American Express Co., the biggest credit- card issuer by purchases, said fourth-quarter profit fell 38% as expenses rose and the company took a restructuring charge.
Net income slid to $899 million, or 89 cents a share, from $1.45 billion, or $1.39, a year earlier, the New York-based company said Thursday in a statement. Adjusted earnings, which excludes a $335 million restructuring charge, beat the $1.12 average estimate of 30 analysts surveyed by Bloomberg.
Chief Executive Officer Ken Chenault, 64, is overhauling AmEx’s management and revamping its consumer businesses as the lender grapples with the loss of its biggest partner, Costco Wholesale Corp., and tries to end its steepest stock slump since the financial crisis. Quarterly results will be uneven and expenses are expected to rise as the company spends money to attract new customers, Amex has said.
Revenue fell 7.6% to $8.39 billion, matching the average estimate of 20 analysts surveyed by Bloomberg. Expenses rose 1.5% to $6.37 billion.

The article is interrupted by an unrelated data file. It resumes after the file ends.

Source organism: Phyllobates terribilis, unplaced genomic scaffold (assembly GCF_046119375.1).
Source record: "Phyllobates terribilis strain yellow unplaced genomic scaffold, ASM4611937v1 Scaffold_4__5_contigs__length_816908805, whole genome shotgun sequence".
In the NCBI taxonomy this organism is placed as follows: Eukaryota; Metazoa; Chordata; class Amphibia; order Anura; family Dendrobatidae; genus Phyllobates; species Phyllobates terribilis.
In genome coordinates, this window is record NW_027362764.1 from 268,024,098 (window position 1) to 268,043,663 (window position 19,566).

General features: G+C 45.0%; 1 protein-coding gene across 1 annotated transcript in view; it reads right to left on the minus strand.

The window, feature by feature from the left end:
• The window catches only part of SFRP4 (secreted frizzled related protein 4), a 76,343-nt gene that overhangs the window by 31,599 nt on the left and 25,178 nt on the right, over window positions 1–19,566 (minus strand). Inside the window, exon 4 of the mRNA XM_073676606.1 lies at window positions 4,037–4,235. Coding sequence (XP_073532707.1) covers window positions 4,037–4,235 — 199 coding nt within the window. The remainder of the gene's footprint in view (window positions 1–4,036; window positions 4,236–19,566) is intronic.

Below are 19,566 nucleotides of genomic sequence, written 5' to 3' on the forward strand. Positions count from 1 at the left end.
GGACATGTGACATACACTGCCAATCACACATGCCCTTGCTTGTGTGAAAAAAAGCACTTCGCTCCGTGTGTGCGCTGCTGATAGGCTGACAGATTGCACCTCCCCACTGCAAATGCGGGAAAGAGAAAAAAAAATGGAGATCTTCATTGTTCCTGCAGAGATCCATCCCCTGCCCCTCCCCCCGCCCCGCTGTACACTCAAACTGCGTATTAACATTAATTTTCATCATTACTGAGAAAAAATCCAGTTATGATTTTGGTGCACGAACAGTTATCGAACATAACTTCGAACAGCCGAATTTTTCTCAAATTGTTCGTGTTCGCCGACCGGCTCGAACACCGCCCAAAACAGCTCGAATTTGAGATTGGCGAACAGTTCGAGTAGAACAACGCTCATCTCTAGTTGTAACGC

Amex shares fell 25% in 2015, the third-worst performance in the Dow Jones Industrial Average. The stock has slid 9.9% this year to $62.64. Visa Inc., the world’s largest payments network, rose 18% last year and MasterCard Inc. increased 13 percent.
Last year, American Express said it was ending its U.S. partnership with Costco, a relationship that accounted for 20% of Amex’s worldwide loans and 8% of customer spending. Citigroup Inc. will replace Amex as the issuer for Costco’s co-brand cards in March, a deal that’s subject to Citigroup’s purchase of the existing loan portfolio. AmEx said this month it hopes to sign an agreement with Citigroup by the end of February and complete the sale by mid-year.